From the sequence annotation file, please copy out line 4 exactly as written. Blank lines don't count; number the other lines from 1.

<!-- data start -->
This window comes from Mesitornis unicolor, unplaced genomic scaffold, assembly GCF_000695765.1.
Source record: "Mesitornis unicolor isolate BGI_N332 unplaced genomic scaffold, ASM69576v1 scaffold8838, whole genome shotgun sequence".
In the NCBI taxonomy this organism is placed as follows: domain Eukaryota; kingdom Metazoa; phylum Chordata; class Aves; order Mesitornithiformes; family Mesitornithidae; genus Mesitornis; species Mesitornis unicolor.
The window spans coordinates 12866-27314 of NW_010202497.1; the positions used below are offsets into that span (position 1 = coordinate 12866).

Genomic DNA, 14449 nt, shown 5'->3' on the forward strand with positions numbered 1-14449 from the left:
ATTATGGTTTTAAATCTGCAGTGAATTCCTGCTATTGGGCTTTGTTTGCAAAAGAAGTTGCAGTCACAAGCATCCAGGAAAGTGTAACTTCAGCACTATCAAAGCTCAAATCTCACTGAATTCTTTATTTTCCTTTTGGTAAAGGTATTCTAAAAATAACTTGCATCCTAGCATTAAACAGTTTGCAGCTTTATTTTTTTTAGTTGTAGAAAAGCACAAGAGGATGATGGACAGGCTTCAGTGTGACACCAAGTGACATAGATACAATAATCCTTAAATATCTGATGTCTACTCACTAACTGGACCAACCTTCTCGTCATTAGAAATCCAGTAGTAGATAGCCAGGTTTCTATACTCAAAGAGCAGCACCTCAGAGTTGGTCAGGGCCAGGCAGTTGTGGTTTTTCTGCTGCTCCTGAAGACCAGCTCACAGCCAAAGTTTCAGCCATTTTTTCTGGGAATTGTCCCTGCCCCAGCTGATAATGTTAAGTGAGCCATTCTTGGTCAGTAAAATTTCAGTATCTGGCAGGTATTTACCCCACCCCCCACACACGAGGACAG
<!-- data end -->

The window spans coordinates 12866-27314 of NW_010202497.1; the positions used below are offsets into that span (position 1 = coordinate 12866).